For decades, despite a swirl of allegations around him, Michael Jackson earned the world?s admiration, bewilderment and pity. A New York Times culture critic reflects on the moment the spell broke for him. Guest: Wesley Morris, a critic at large for The Times and a host of the podcast ?Still Processing.? For more information on today?s episode, visit nytimes.com/thedaily.

This episode contains descriptions of abuse.

2019-03-08
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Promise and Peril of the Green New Deal

From the moment it was unveiled, a sweeping plan for tackling climate change called the Green New Deal has divided Democrats and handed a political weapon to Republicans. Here?s a look at the plan?s effects in Washington. Guest: Coral Davenport, who covers energy and the environment for The New York Times. For more information on today?s episode, visit nytimes.com/thedaily.

2019-03-07
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Silicon Valley?s Military Dilemma

Across Silicon Valley, tech companies are pursuing contracts with the Defense Department. But seemingly lucrative deals can come with hidden costs. To explain, we look at a company that sold something to the military and later came to regret it. Guest: Kevin Roose, who writes about technology for The New York Times. For more information on today?s episode, visit nytimes.com/thedaily.

2019-03-06
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What Happened to Lindsey Graham?

Two years ago, Senator Lindsey Graham of South Carolina called Donald Trump a ?kook,? a ?bigot,? ?crazy? and ?unfit for office.? Now he lavishes praise on the president at every turn. What?s going on? Guest: Mark Leibovich, who interviewed the senator for The New York Times Magazine. For more information on today?s episode, visit nytimes.com/thedaily.

2019-03-05
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Part 1: What to Expect When You?re Expecting (the Mueller Report)

There have only been a handful of investigations into possible criminal conduct by a sitting president of the United States. Each time, an outside investigator has been appointed under a set of rules to ensure independence and accountability ? and those rules have changed with each inquiry. Now, the latest set of rules is being tested as the special counsel, Robert Mueller, prepares to release his report. Guest: Neal Katyal, a lawyer who drafted the regulations that govern the special counsel investigation. For more information on today?s episode, visit nytimes.com/thedaily.

2019-03-04
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Why the North Korea Deal Fell Apart (Again)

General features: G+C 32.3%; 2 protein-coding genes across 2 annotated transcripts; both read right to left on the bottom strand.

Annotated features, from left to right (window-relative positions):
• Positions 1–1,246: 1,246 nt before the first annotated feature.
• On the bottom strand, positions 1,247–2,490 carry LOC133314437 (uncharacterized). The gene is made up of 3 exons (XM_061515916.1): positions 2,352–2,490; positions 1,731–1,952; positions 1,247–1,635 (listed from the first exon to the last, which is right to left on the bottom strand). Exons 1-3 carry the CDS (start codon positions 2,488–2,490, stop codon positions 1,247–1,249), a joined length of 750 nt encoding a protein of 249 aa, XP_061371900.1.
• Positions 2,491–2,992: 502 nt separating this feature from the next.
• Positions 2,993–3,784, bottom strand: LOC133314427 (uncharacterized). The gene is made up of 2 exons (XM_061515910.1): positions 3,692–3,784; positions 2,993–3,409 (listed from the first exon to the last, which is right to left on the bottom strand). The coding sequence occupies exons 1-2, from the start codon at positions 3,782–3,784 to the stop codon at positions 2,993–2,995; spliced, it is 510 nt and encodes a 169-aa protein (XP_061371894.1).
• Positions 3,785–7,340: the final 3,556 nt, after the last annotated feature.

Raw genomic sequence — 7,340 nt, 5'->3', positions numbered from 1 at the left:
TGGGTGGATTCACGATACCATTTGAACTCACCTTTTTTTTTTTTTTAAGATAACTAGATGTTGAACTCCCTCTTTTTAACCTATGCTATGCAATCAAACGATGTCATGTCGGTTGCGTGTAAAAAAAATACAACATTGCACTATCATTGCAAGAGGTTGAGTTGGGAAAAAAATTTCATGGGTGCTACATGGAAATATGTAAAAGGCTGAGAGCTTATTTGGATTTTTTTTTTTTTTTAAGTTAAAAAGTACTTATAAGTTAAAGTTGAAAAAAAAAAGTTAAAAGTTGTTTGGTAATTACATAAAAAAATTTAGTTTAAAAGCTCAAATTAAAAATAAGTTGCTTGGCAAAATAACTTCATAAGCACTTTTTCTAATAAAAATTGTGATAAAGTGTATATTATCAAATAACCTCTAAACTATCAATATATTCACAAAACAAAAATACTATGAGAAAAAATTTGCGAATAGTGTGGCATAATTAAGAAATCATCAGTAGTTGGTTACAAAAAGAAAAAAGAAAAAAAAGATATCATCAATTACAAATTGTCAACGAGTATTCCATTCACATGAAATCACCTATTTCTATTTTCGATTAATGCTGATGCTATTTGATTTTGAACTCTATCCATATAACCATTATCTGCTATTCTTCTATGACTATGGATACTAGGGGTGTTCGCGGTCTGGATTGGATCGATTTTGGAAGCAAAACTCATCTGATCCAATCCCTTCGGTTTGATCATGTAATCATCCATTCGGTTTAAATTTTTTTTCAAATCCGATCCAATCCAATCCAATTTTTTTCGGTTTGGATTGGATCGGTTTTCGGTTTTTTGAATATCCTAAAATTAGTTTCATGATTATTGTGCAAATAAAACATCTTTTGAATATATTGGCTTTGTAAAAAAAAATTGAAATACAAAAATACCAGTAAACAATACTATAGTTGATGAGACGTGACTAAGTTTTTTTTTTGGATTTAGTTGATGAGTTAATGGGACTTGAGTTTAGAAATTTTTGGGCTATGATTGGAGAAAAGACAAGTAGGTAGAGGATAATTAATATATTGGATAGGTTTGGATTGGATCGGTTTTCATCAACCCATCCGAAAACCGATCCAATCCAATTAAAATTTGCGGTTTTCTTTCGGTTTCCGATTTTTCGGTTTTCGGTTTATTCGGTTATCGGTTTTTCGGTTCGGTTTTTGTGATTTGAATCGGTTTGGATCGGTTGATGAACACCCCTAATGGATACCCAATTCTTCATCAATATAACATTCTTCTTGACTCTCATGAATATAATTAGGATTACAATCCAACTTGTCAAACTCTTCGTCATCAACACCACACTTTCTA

President Trump was so confident thahe would reach a nuclear pact with North Korea that he scheduled a signing ceremony before an agreement had even been struck. Here?s how it all unraveled. Guest: David E. Sanger, a national security correspondent for The New York Times and the author of ?The Perfect Weapon: War, Sabotage, and Fear in the Cyber Age.? For more information on today?s episode, visit nytimes.com/thedaily.

2019-03-01
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The Testimony of Michael Cohen

Michael Cohen is headed to prison for lying on behalf of Donald Trump. On Wednesday, he told Congress that he?s done protecting the president. Guest: Maggie Haberman, who covers the White House for The New York Times.  For more information on today?s episode, visit nytimes.com/thedaily.

2019-02-28
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A Fraudulent Election in North Carolina

For months, allegations of fraud have swirled around a congressional race in North Carolina?s Ninth District, but the Republican at the center of the controversy has held on. Why is he giving up now? Guest: Alan Blinder, who covers the American South for The New York Times. For more information on today?s episode, visit nytimes.com/thedaily.

2019-02-27
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What Hollywood Keeps Getting Wrong About Race

Three decades ago, the highest honor at the Academy Awards was given to a movie about a white passenger learning to love her black chauffeur. Sunday night, the same award was given to a film about a white chauffeur learning to love his black passenger. We look at Hollywood?s obsession with fantasies of racial reconciliation. Guest: Wesley Morris, a critic at large for The New York Times and a host of the podcast ?Still Processing.? For more information on today?s episode, visit nytimes.com/thedaily.